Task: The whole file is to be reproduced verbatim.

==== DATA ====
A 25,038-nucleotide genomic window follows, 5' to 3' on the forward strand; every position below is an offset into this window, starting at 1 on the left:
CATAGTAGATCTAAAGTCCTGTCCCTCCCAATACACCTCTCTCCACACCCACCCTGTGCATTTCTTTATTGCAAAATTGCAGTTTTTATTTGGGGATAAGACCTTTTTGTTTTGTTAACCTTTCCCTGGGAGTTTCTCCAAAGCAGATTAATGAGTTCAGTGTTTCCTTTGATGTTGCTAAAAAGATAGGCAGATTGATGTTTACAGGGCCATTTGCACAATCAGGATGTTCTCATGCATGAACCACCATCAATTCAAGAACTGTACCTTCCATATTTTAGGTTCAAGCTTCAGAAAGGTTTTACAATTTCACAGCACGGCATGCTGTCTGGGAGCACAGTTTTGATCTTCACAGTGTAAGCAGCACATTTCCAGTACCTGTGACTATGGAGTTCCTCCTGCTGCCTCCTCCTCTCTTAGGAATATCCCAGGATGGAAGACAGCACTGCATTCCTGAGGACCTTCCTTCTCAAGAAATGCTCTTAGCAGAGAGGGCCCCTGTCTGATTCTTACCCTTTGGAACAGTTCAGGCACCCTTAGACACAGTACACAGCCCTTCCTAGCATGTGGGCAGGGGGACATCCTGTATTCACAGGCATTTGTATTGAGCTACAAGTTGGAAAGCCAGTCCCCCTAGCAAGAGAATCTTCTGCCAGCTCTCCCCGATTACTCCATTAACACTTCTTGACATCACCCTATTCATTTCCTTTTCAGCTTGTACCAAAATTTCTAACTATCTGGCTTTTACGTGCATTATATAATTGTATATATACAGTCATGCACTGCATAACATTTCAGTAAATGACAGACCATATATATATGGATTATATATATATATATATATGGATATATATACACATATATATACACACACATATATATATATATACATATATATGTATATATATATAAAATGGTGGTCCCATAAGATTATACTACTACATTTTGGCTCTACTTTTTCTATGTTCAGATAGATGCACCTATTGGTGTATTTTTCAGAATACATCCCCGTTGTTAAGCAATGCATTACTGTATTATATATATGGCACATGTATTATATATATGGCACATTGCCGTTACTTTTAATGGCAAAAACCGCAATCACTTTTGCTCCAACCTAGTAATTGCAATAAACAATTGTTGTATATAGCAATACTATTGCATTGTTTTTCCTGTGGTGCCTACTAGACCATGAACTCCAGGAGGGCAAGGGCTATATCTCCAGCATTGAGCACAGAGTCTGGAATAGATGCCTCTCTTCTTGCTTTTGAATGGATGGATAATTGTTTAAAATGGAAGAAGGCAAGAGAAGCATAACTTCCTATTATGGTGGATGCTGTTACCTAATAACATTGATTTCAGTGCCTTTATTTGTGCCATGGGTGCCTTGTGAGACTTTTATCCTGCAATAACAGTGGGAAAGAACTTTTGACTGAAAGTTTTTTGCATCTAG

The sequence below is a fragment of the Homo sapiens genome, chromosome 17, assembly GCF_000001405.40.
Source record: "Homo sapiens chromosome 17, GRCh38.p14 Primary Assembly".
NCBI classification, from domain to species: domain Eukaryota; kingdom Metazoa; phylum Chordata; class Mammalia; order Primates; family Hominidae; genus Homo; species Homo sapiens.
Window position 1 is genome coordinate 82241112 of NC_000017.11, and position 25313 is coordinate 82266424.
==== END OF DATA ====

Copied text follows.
A 25,038-nucleotide genomic window follows, 5' to 3' on the forward strand; every position below is an offset into this window, starting at 1 on the left:
CATAGTAGATCTAAAGTCCTGTCCCTCCCAATACACCTCTCTCCACACCCACCCTGTGCATTTCTTTATTGCAAAATTGCAGTTTTTATTTGGGGATAAGACCTTTTTGTTTTGTTAACCTTTCCCTGGGAGTTTCTCCAAAGCAGATTAATGAGTTCAGTGTTTCCTTTGATGTTGCTAAAAAGATAGGCAGATTGATGTTTACAGGGCCATTTGCACAATCAGGATGTTCTCATGCATGAACCACCATCAATTCAAGAACTGTACCTTCCATATTTTAGGTTCAAGCTTCAGAAAGGTTTTACAATTTCACAGCACGGCATGCTGTCTGGGAGCACAGTTTTGATCTTCACAGTGTAAGCAGCACATTTCCAGTACCTGTGACTATGGAGTTCCTCCTGCTGCCTCCTCCTCTCTTAGGAATATCCCAGGATGGAAGACAGCACTGCATTCCTGAGGACCTTCCTTCTCAAGAAATGCTCTTAGCAGAGAGGGCCCCTGTCTGATTCTTACCCTTTGGAACAGTTCAGGCACCCTTAGACACAGTACACAGCCCTTCCTAGCATGTGGGCAGGGGGACATCCTGTATTCACAGGCATTTGTATTGAGCTACAAGTTGGAAAGCCAGTCCCCCTAGCAAGAGAATCTTCTGCCAGCTCTCCCCGATTACTCCATTAACACTTCTTGACATCACCCTATTCATTTCCTTTTCAGCTTGTACCAAAATTTCTAACTATCTGGCTTTTACGTGCATTATATAATTGTATATATACAGTCATGCACTGCATAACATTTCAGTAAATGACAGACCATATATATATGGATTATATATATATATATATATGGATATATATACACATATATATACACACACATATATATATATATACATATATATGTATATATATATAAAATGGTGGTCCCATAAGATTATACTACTACATTTTGGCTCTACTTTTTCTATGTTCAGATAGATGCACCTATTGGTGTATTTTTCAGAATACATCCCCGTTGTTAAGCAATGCATTACTGTATTATATATATGGCACATGTATTATATATATGGCACATTGCCGTTACTTTTAATGGCAAAAACCGCAATCACTTTTGCTCCAACCTAGTAATTGCAATAAACAATTGTTGTATATAGCAATACTATTGCATTGTTTTTCCTGTGGTGCCTACTAGACCATGAACTCCAGGAGGGCAAGGGCTATATCTCCAGCATTGAGCACAGAGTCTGGAATAGATGCCTCTCTTCTTGCTTTTGAATGGATGGATAATTGTTTAAAATGGAAGAAGGCAAGAGAAGCATAACTTCCTATTATGGTGGATGCTGTTACCTAATAACATTGATTTCAGTGCCTTTATTTGTGCCATGGGTGCCTTGTGAGACTTTTATCCTGCAATAACAGTGGGAAAGAACTTTTGACTGAAAGTTTTTTGCATCTAG

The sequence below is a fragment of the Homo sapiens genome, chromosome 17, assembly GCF_000001405.40.
Source record: "Homo sapiens chromosome 17, GRCh38.p14 Primary Assembly".
NCBI classification, from domain to species: domain Eukaryota; kingdom Metazoa; phylum Chordata; class Mammalia; order Primates; family Hominidae; genus Homo; species Homo sapiens.
Window position 1 is genome coordinate 82241112 of NC_000017.11, and position 25313 is coordinate 82266424.